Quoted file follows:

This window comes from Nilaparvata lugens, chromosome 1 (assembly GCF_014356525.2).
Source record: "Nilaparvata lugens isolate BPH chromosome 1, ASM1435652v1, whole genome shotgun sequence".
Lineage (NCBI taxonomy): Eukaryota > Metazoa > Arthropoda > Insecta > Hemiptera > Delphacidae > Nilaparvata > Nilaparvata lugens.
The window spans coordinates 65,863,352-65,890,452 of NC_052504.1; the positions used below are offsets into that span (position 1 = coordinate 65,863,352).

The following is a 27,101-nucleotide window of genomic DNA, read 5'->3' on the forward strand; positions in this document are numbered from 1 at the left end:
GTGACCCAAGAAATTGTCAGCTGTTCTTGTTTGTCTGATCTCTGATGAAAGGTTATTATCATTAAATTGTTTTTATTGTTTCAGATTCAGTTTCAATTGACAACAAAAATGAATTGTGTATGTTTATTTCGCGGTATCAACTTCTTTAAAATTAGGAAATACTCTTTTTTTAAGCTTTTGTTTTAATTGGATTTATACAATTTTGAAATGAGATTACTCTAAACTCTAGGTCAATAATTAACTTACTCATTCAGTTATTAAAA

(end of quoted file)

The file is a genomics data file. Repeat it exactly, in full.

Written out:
This window comes from Nilaparvata lugens, chromosome 1 (assembly GCF_014356525.2).
Source record: "Nilaparvata lugens isolate BPH chromosome 1, ASM1435652v1, whole genome shotgun sequence".
Lineage (NCBI taxonomy): Eukaryota > Metazoa > Arthropoda > Insecta > Hemiptera > Delphacidae > Nilaparvata > Nilaparvata lugens.
The window spans coordinates 65,863,352-65,890,452 of NC_052504.1; the positions used below are offsets into that span (position 1 = coordinate 65,863,352).

The following is a 27,101-nucleotide window of genomic DNA, read 5'->3' on the forward strand; positions in this document are numbered from 1 at the left end:
GTGACCCAAGAAATTGTCAGCTGTTCTTGTTTGTCTGATCTCTGATGAAAGGTTATTATCATTAAATTGTTTTTATTGTTTCAGATTCAGTTTCAATTGACAACAAAAATGAATTGTGTATGTTTATTTCGCGGTATCAACTTCTTTAAAATTAGGAAATACTCTTTTTTTAAGCTTTTGTTTTAATTGGATTTATACAATTTTGAAATGAGATTACTCTAAACTCTAGGTCAATAATTAACTTACTCATTCAGTTATTAAAA